The Para-Politics of Alvaro Uribe & Building Solidarity with Columbia – A One-Day Conference on October 10th

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Details of the one-day conference and how to get regular updates on the situation in Columbia from Grupo Raíces can be found at the end of this article.

When Alvaro Uribe stood down as president of Colombia in August 2010, the BBC’s correspondent claimed that the right-wing leader “may go down as one of Colombia’s greatest presidents, with his policies for tackling guerrillas and drug-traffickers now a permanent fixture in the country.” According to the reporter, one “simple fact” stands out from his time in power: “President Uribe made Colombia a safer place.” This sort of bland, dishonest PR spin is what we’ve come to expect from the western media in its reporting on Alvaro Uribe: they are so desperate to find something good to say about Washington’s most dependable ally in the region that they will ignore all the scandals that have accumulated under Uribe’s presidency.

The facts tell a very different story. As president, Alvaro Uribe presided over one of the darkest periods in Colombian history. Paramilitary death squads were given amnesty although they continued to rape, torture and kill their victims. Trade unionists and human rights defenders were demonised by the government as “accomplices of terrorism”. Civilians were killed by the Colombian army in huge numbers, while journalists and magistrates who investigated the abuse of human rights were spied on by the president’s intelligence service. Uribe brought Colombia to the brink of a regional war to divert attention from the scandals which beset him, and ensured that there will be no end to its long domestic conflict for years to come.

War on the guerrillas, peace with the death squads

Much discussion of Uribe’s record is distorted by a false image of the Colombian civil war. According to this view, Colombia lacks peace and democracy because left-wing guerrillas have taken up arms against the state. By weakening the guerrillas, Uribe has made the country more peaceful than it was before he took office. But this argument turns reality on its head. The civil war did not begin when the FARC or the ELN took up arms. For decades, the Colombian elite has been using violence to crush opposition movements that demand a more just social order. This was happening long before the current guerrilla forces came into being. In the past, guerrilla movements have demobilised and established legal political parties, only to see their activists wiped out by state and paramilitary terror. If the FARC was defeated, it would not mean that Colombia’s conflict was over: it would just mean that one of the parties to that conflict had been eliminated, while the state and its paramilitary allies continued to use violence against civilian social movements.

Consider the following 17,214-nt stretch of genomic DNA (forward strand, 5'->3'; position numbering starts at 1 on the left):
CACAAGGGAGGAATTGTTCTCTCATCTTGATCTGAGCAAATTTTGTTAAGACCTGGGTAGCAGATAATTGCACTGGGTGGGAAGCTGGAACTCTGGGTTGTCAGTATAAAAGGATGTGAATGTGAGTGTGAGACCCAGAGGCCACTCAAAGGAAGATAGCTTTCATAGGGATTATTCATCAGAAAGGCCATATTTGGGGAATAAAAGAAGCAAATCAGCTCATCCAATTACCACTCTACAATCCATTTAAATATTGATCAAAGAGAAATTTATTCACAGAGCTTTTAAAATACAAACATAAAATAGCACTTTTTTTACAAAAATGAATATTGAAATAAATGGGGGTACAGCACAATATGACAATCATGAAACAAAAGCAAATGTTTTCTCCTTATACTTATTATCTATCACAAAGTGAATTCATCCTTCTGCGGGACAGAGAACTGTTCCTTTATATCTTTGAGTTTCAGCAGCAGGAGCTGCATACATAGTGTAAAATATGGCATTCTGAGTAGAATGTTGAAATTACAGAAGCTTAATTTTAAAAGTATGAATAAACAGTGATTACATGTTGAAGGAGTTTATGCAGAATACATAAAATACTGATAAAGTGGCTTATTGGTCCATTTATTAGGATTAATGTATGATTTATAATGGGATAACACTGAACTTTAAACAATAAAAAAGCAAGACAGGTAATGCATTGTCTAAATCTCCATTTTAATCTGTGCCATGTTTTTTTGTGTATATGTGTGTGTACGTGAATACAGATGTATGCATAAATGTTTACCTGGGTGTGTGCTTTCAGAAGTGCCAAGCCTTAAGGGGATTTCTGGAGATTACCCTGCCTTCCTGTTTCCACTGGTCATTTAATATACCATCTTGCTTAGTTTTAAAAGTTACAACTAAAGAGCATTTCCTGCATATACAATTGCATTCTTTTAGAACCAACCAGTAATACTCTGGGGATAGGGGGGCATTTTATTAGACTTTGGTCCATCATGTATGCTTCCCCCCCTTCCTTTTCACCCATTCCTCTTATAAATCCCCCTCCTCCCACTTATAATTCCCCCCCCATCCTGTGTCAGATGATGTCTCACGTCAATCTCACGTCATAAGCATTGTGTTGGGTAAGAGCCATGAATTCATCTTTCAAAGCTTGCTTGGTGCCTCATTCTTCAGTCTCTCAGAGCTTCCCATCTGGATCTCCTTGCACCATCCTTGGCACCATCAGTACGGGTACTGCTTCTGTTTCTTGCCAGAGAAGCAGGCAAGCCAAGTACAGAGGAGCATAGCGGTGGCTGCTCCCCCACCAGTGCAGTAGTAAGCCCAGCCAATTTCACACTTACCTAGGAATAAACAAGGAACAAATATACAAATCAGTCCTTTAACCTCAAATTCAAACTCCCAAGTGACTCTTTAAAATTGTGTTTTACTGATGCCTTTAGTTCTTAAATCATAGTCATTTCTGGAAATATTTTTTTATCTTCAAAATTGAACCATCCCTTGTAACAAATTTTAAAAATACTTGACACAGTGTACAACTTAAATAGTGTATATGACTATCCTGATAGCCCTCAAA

One of the main initiatives of Uribe’s first term in office was the “Justice and Peace Law”, which offered an amnesty to right-wing paramilitaries in exchange for demobilisation. It is vital to remember that this was a peace deal between friends, not enemies. The right-wing death squads emerged as a major force in Colombian politics in the 1980s and ‘90s with the blessing of the state. They carried out massacres and assassinations while the army and the police looked the other way (often, the members of paramilitary groups were off-duty soldiers or policemen). The paramilitaries were responsible for the vast majority of human rights violations in Colombia, and were major players in the cocaine industry. By the time Uribe took power, the main paramilitary bosses had become very wealthy through drugs and other criminal enterprises. They had also grabbed huge tracts of land by using terror to drive off small farmers. Uribe’s amnesty gave them the chance to legalise their criminal fortunes and wipe the slate clean in return for mild sentences. Myles Frechette, the US ambassador to Colombia under the Clinton administration, described it as “an abomination”.

During the 2002 election, Uribe had been described by the paramilitary leader Carlos Castano as “the man closest to our philosophy”. Like the paramilitaries, Uribe demonised all opponents of the status quo in Colombia as “terrorists” or “terrorist sympathisers”. The rhetoric of Uribe and his ministers made it easier for the death squads to murder trade union leaders, journalists or lawyers. When Uribe ran for a second term in 2006, the still-active paramilitaries threatened that there would be a bloodbath if Uribe’s opponent won the election, and “disappeared” people campaigning for the opposition in their strongholds.

By the time Uribe stood down, it was clear that the “Justice and Peace Law” had proved to be a farce – just as his critics always said it would be. As Amnesty International reported in their 2010 Colombia report:

“Paramilitary groups continued to operate in many parts of the country, sometimes in collusion with sectors of the security forces. Their continued activities belied government claims that all paramilitaries had laid down their arms following a government-sponsored demobilization programme that began in 2003. The government claimed that violence attributed to these groups was solely drug-related and criminal in nature. However, the tactics employed by these groups to terrorize the civilian population, including death threats and massacres, reflected those used by paramilitary groups prior to demobilization. Human rights defenders, community leaders and other social activists continued to be targeted by such groups.”

Meanwhile the conflict with the guerrillas has continued. Media hype which suggested that the FARC were facing imminent defeat has been discredited by events: the guerrillas may be weaker now than a decade ago, but their insurgency has lasted since the 1960s, with ebbs and flows in that period, and there is no reason to think they will simply disappear. By insisting that the conflict with the FARC can be resolved by purely military means, Uribe has guaranteed that it will continue for years to come.

Para-politics, “false positives” and the DAS

Given the close practical and ideological relationship between Uribe’s government and the paramilitaries, it did not come as a huge surprise when courageous magistrates began uncovering direct links between his coalition and the death squads. More than sixty pro-Uribe members of Congress have been investigated for collaborating with the paramilitaries, with many facing criminal charges. These includes Mario Uribe, the president’s cousin and a close political ally of his. One of the most notable targets of the investigation was Jorge Noguera, the head of the DAS (an intelligence service that answers directly to the president). Noguera was charged with passing on the details of labour activists compiled by the DAS to paramilitaries so the trade unionists could be targeted and killed. Noguera had been Uribe’s campaign manager in the Magdalena province when he first ran for the presidency and had been appointed to his post by the new president. It was in the midst of the “para-politics” affair that Alvaro Uribe ordered the raid on a FARC camp in Ecuadorian territory which almost provoked a regional war in Latin America: his sabre-rattling provided a convenient distraction from the revelations on the home front.